This article appeared in the print edition of the Evening Telegraph: 27/05/2019 [Online], Available: https://www.eveningtelegraph.co.uk/fp/ewan-gurr-drugs-problem-felt-close-to-home-when-flower-girl-at-my-wedding-appeared-on-stv-documentary/ [Accessed: 2019, May 28]
“As a city, it is like being tangled in an identity we are trying to wrestle ourselves free from to embrace the new and emerging one being built all around us.”
I have said before that our city is caught between two narratives – a story of austerity and another of prosperity. One speaks proudly of a city undergoing a cultural and commercial renaissance with titles bestowed upon us like ‘the best place to live in Scotland’ and ‘the coolest little city in Britain’. Then, there is another side to the story that is shared with a droll cynicism and from a place where the majority of us reside. We hear these accolades, squint our eyes, tilt our heads and respond: “Who, us?”
While I embrace and welcome this change and admire the external renovation I see all around me, I also feel conflicted. This is because I feel more familiar with the other story where a deeper transformation is needed. As a city, it is like being tangled up in an identity we are trying to wrestle ourselves free from to embrace the new and emerging one that is being built all around us. For many, it would be nice to be a shareholder in that story but can you truly own a story you feel you were never written into?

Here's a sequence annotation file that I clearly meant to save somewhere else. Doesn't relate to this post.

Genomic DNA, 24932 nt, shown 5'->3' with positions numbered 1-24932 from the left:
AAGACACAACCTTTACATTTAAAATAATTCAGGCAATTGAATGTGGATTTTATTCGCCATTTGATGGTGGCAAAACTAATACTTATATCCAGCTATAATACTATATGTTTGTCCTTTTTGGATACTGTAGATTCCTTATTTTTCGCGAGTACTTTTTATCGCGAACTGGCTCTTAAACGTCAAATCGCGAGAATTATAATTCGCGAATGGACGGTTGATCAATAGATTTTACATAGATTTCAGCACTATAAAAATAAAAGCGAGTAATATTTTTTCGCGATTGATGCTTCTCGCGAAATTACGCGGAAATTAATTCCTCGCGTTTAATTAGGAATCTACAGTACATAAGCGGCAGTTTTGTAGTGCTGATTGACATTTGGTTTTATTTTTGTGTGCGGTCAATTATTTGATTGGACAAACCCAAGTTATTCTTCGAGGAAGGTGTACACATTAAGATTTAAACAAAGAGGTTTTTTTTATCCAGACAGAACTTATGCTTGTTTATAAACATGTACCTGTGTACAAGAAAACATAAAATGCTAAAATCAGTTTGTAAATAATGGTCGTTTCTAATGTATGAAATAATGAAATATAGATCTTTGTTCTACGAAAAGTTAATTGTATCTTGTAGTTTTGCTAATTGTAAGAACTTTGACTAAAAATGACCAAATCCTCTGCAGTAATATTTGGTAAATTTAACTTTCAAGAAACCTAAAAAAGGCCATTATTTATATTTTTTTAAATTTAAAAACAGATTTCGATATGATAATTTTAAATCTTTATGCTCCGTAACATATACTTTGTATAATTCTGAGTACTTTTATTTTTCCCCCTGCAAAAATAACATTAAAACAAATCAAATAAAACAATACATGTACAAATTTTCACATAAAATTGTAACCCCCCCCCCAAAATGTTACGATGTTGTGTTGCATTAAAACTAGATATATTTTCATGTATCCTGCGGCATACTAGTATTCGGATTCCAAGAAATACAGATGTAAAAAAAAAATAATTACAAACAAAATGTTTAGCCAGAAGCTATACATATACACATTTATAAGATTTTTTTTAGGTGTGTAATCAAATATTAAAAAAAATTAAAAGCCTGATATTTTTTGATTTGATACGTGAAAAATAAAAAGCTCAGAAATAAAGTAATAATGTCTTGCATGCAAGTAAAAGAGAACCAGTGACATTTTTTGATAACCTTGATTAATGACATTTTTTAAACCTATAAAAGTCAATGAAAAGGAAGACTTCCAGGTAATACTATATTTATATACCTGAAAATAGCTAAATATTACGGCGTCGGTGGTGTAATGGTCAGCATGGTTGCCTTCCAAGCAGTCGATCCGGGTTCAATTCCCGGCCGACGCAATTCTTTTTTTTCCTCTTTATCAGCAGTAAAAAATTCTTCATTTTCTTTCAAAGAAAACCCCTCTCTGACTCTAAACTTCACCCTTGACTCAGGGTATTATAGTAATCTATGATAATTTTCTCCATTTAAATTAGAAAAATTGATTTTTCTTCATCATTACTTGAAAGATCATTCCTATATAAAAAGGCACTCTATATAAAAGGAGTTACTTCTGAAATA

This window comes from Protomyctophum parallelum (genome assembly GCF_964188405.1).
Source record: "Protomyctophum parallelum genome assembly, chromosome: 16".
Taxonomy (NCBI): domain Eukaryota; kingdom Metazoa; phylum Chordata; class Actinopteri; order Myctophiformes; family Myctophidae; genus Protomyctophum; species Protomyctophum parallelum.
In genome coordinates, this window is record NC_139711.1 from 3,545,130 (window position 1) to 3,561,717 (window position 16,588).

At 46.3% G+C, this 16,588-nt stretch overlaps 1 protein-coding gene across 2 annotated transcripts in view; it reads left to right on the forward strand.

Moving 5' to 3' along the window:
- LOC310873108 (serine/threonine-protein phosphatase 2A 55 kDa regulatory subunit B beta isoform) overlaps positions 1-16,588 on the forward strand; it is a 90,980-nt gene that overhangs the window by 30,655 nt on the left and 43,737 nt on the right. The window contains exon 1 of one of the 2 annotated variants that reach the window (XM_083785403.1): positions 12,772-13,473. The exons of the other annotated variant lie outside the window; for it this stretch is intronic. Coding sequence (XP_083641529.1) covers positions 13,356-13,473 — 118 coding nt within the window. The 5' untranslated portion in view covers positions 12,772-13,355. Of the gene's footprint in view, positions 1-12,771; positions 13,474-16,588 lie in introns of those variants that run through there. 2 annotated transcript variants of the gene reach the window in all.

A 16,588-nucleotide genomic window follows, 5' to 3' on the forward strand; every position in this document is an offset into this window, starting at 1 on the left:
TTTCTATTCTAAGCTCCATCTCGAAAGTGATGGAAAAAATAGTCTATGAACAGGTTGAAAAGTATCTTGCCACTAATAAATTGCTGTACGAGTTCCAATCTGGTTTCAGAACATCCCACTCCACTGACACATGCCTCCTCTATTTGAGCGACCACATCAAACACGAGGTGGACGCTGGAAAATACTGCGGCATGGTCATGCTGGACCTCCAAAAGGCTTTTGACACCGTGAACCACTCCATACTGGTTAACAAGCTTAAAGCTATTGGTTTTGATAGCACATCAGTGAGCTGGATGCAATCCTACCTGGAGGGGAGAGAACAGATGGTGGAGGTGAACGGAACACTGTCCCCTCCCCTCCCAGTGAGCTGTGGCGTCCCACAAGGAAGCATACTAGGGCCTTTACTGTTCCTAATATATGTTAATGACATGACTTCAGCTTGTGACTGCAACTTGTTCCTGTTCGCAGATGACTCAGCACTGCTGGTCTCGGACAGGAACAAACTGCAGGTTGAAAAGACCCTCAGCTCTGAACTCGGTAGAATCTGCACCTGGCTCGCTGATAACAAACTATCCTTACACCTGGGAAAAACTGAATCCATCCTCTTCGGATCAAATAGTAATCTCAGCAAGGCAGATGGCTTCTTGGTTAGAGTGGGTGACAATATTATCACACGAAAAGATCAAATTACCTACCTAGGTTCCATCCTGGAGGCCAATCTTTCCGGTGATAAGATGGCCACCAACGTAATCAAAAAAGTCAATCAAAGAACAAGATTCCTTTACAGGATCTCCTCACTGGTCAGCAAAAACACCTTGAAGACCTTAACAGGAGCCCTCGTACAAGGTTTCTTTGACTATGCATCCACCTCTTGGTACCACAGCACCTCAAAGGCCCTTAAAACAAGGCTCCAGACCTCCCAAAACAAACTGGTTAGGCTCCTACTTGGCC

We were once again confronted by the other side of that story last week with the STV production Scotland’s Stories: Finding a Fix which reminds us we are still the drug death capital of Europe. The documentary portrayed a litany of powerful but also painful stories. One lady, Sharon, described the point she asked for help with her addiction and had her children taken from her. She said: “They took away the reason for me to stop using. I think they just thought I would give in and go away and die.”
The documentary reminded me how close to home this is after I saw the flower girl at my wedding on it. For many, these are our friends or neighbours, sons or daughters and, for some, it is our story. I recall the first time I went to Narcotics Anonymous some years ago. While I never got addicted to Class A drugs, I went for support and a young woman was also there for the first time. She shared how she first used heroin aged 26 to dislodge vivid memories of being raped by a paedophile at the age of four.
She was a beautiful woman, living a salubrious middle-class life with her six year old daughter but she had a shadow and her husband drew a line between the story she began to write for herself and the one they had been creating together. She went on to prostitute herself and, having not seen her for years, I fear she is one story behind the many statistics. I know change takes time and I can reconcile myself to that but I fear how many more will be slaughtered on the altar of addiction if we do nothing.